For more than 80 years, Social Security has been providing a financial foundation for retired workers. Data from the Social Security Administration show that 62% of all current retirees rely on the program for at least half of their income, with 34 on Social Security for nearly all (90% or more) of their income. % Is tilt.
What’s more, an analysis of the Center on Budget and Policy Priorities found that the elderly poverty rate would be over 40% if Social Security was not present. This compares to an elderly poverty rate with social security of less than 9%.
Most retired employees take their Social Security benefits early
Suffice it to say, Social Security plays an important role in helping seniors meet. This means that a worker’s claiming age (ie, when they start taking their Social Security retirement benefits) can significantly affect what they will receive each month and in their lifetime.
The big question for retirees is when should they take advantage.
The simple answer is that there is no simple answer. Since we thankfully do not know our own expiration date, we can never know with certainty that we have made an optimal claim option. Optimally, I am referring to the option that increases the maximum amount you can receive from Social Security over your lifetime.
However, the data is very clear that most of the currently retired workers prefer to claim Social Security – that is, before their full retirement age, which is 65 years and 11 months of age for most current retirees. The medium will be anywhere up to the age of 62 years.
But does claiming social security make a smart move quicker? Let’s find out about the three major professionals and filing for benefits before their full retirement age.
Three benefits of early filing for social security
1. You will be healthy or young to enjoy your extra income
Perhaps the most obvious positive of taking your Social Security benefits early is your ability to enjoy extra income while you are still relatively young and healthy. Although waiting for you to take advantage may increase your monthly payment by up to 8% per year, ending at age 62 and at age 70, there is no guarantee that your health will enjoy your extra income Will last long enough to take. Claiming benefits early allows you to generate additional income for holidays or fund hobbies.
2. This will allow your current investment time to increase
Another potential benefit of taking your Social Security benefits early is that it can give your nest egg time to grow. According to National Pollster Gallup, 55% of Americans with the most crowds of 50% to 64% stock ownership (66%) among all age groups surveyed have stock. If these investors are confident enough that they can get an 8% annual return by withholding their Social Security payments for one year, then an initial claim may be worthwhile. Interesting, broad-based S&P 500 The average annual return is 13.6% over the last 10 years, which includes dividends.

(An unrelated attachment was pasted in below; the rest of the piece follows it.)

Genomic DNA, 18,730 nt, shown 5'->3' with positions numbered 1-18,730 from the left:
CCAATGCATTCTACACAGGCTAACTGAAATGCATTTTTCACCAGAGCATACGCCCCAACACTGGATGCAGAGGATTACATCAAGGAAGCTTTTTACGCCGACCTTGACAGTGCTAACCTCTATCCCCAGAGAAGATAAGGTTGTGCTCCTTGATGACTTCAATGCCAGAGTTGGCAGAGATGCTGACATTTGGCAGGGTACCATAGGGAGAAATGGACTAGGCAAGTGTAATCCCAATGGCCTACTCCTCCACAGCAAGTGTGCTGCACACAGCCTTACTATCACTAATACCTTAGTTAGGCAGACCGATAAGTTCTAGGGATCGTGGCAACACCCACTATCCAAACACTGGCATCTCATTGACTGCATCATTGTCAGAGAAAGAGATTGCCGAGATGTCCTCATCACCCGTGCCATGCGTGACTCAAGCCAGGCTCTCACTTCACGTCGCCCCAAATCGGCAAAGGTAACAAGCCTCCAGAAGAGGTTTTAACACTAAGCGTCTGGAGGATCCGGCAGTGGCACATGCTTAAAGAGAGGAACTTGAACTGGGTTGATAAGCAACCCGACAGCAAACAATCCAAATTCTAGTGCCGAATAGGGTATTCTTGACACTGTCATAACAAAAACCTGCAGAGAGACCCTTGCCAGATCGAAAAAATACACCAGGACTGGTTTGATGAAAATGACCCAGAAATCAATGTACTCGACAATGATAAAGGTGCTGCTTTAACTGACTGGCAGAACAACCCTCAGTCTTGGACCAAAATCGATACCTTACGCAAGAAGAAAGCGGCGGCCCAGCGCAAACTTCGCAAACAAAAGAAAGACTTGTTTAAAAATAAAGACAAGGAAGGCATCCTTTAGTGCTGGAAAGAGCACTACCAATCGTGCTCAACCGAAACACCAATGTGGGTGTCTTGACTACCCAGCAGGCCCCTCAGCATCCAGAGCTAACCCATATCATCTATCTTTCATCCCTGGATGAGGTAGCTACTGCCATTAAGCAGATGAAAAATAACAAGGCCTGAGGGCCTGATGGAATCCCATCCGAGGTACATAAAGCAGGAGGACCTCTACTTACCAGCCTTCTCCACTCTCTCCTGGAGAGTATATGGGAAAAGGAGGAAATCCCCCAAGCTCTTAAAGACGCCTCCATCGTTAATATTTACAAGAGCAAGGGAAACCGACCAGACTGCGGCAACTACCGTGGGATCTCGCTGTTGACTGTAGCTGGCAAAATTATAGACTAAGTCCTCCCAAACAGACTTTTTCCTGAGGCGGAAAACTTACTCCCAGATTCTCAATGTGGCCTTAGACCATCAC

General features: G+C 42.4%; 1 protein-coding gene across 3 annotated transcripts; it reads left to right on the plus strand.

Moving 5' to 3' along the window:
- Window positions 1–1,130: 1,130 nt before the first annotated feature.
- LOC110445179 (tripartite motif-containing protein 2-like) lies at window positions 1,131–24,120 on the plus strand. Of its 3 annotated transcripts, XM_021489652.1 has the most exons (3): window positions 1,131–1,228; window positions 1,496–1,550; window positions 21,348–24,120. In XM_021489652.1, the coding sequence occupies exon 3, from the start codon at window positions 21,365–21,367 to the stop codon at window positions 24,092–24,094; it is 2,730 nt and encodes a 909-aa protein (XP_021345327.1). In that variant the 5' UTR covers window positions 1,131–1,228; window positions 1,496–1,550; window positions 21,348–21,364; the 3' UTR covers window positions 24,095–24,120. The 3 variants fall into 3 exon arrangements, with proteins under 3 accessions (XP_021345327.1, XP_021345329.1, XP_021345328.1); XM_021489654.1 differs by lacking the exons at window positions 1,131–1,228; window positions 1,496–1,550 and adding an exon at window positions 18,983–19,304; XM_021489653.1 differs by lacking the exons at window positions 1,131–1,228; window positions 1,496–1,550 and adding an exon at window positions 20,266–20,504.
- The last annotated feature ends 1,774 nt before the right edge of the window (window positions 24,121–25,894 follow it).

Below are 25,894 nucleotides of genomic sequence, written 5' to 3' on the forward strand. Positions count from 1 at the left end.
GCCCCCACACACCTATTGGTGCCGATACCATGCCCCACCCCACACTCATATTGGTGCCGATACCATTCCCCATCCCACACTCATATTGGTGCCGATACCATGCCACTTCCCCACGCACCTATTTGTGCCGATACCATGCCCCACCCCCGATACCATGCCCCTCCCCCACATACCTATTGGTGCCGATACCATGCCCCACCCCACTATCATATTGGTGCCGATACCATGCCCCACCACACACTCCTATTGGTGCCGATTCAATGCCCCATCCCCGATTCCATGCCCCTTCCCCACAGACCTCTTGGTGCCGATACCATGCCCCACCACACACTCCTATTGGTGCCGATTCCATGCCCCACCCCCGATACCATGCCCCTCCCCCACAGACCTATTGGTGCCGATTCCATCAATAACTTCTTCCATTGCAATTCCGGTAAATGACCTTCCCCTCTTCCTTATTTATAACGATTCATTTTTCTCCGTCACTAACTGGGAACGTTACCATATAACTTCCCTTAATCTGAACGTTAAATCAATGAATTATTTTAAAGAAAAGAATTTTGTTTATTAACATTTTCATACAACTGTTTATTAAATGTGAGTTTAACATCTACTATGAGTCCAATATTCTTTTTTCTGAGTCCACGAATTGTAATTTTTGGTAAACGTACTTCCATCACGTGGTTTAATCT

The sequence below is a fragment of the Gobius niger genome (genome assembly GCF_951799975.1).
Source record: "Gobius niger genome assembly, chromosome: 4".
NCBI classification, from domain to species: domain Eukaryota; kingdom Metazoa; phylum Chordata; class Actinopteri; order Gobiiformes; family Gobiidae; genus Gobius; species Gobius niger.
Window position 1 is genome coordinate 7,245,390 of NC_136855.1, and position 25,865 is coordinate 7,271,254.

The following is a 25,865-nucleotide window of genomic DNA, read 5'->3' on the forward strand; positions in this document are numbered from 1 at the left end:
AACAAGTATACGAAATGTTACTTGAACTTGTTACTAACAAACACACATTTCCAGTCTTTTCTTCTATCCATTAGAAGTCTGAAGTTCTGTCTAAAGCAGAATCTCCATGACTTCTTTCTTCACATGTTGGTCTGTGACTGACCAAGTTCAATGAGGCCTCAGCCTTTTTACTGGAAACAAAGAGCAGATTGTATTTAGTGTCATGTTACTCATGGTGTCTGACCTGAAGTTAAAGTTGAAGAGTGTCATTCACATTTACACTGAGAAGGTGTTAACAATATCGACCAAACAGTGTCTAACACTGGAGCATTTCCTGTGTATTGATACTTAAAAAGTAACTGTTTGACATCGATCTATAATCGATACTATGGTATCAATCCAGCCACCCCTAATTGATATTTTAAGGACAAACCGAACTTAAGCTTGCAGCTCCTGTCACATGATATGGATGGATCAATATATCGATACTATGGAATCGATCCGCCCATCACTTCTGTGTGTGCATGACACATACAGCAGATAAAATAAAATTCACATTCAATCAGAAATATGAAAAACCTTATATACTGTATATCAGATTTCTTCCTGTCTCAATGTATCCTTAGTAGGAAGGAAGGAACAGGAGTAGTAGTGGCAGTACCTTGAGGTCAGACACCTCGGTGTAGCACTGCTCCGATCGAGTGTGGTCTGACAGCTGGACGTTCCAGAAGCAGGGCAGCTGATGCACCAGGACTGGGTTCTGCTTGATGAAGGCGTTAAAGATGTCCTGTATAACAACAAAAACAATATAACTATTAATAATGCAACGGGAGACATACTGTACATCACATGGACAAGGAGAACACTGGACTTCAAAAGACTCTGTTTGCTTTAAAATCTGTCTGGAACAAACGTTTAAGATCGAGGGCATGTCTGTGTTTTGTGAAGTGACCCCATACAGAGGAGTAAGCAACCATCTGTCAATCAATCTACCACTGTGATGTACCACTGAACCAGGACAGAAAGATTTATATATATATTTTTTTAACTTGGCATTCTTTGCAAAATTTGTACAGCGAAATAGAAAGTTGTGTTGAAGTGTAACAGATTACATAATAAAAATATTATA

3. You will reduce social security income purchasing power loss
The third and final benefit of the initial claim is the ability to reduce the loss of purchasing power associated with Social Security income. According to a report by The Senior Citizens League, the purchasing power of Social Security income has declined by 30% since 2000. This is because the program’s inflation list, urban wage earning and consumer price index for clerical workers does a poor job of tracking the real costs seniors are facing. Generally speaking, the longer seniors wait to take their payments, the more they become relative to this Social Security income erosion, inflation. An initial claim would reduce some decline in purchasing power.
Three disadvantages to taking social security early
Of course, every social security decision has two sides. Here is an idea to get your retirement benefit soon.
1. Your payment can be reduced by up to 30% permanently
The most obvious disadvantage of taking your Social Security benefits before reaching full retirement age is that you will accept a permanent reduction in your monthly payments. Depending on the year of your birth, taking your payment as soon as possible (age 62) can decrease anywhere from 25% to 30% of what you received, waiting until your full retirement age. Was (often age 66, 67,) or somewhere in between). If you live in your 80s, this initial claim decision often means leaving a substantial amount of lifetime benefits on the table.
2. SSA can block some or all of your benefits
Another problem with taking Social Security benefits before reaching full retirement age is that you will be made aware of the retirement income test. If you earn too much then this “test” withholds some or all of your benefits to the Social Security Administration (SSA).
For example, if you have made your payment early and you will not meet your full retirement age in 2020, SSA withholds $ 1 for every $ 2 in earned income over $ 18,240 ($ 1,520 per month). Can. It does not have much income before kicking in, meaning that double-dipping dreams with work income and social security may be shattered for some early filmmakers.
For those who will meet their full retirement age in 2020, but have not yet done so, the SSA can withhold $ 1 for every $ 3 in earned income over $ 48,600 ($ 4,050 a month).
3. You can sabotage your loved ones financially
Finally, an initial claim may adversely affect the earning capacity of a living spouse. This can be especially important if the household income breadwinner is the one who passes first. At SSA bases a deceased worker has the remaining benefits to be purified each month. If that worker opted to file for benefits quickly, the payment to the surviving spouse would be reduced. In other words, it can pay to wait if it means ensuring the financial livelihood of your loved ones.
Are the initial steps claiming to be smart? You have to decide.